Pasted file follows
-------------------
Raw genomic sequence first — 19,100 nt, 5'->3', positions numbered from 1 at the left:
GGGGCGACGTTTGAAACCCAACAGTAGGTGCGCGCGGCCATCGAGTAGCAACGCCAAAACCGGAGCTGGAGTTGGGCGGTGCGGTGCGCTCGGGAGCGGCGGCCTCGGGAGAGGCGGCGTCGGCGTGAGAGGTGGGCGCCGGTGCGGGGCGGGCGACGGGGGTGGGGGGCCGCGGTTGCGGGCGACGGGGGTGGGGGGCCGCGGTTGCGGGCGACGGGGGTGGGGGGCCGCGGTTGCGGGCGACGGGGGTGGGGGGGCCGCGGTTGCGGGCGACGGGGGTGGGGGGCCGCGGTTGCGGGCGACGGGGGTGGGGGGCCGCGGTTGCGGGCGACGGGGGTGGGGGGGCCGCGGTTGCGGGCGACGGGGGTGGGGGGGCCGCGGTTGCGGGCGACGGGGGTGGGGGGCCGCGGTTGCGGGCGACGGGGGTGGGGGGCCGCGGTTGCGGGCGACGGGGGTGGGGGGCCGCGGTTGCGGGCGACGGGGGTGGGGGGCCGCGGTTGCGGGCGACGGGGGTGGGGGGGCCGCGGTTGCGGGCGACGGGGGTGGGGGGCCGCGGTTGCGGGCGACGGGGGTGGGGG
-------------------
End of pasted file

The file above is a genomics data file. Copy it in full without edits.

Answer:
Raw genomic sequence first — 19,100 nt, 5'->3', positions numbered from 1 at the left:
GGGGCGACGTTTGAAACCCAACAGTAGGTGCGCGCGGCCATCGAGTAGCAACGCCAAAACCGGAGCTGGAGTTGGGCGGTGCGGTGCGCTCGGGAGCGGCGGCCTCGGGAGAGGCGGCGTCGGCGTGAGAGGTGGGCGCCGGTGCGGGGCGGGCGACGGGGGTGGGGGGCCGCGGTTGCGGGCGACGGGGGTGGGGGGCCGCGGTTGCGGGCGACGGGGGTGGGGGGCCGCGGTTGCGGGCGACGGGGGTGGGGGGGCCGCGGTTGCGGGCGACGGGGGTGGGGGGCCGCGGTTGCGGGCGACGGGGGTGGGGGGCCGCGGTTGCGGGCGACGGGGGTGGGGGGGCCGCGGTTGCGGGCGACGGGGGTGGGGGGGCCGCGGTTGCGGGCGACGGGGGTGGGGGGCCGCGGTTGCGGGCGACGGGGGTGGGGGGCCGCGGTTGCGGGCGACGGGGGTGGGGGGCCGCGGTTGCGGGCGACGGGGGTGGGGGGCCGCGGTTGCGGGCGACGGGGGTGGGGGGGCCGCGGTTGCGGGCGACGGGGGTGGGGGGCCGCGGTTGCGGGCGACGGGGGTGGGGG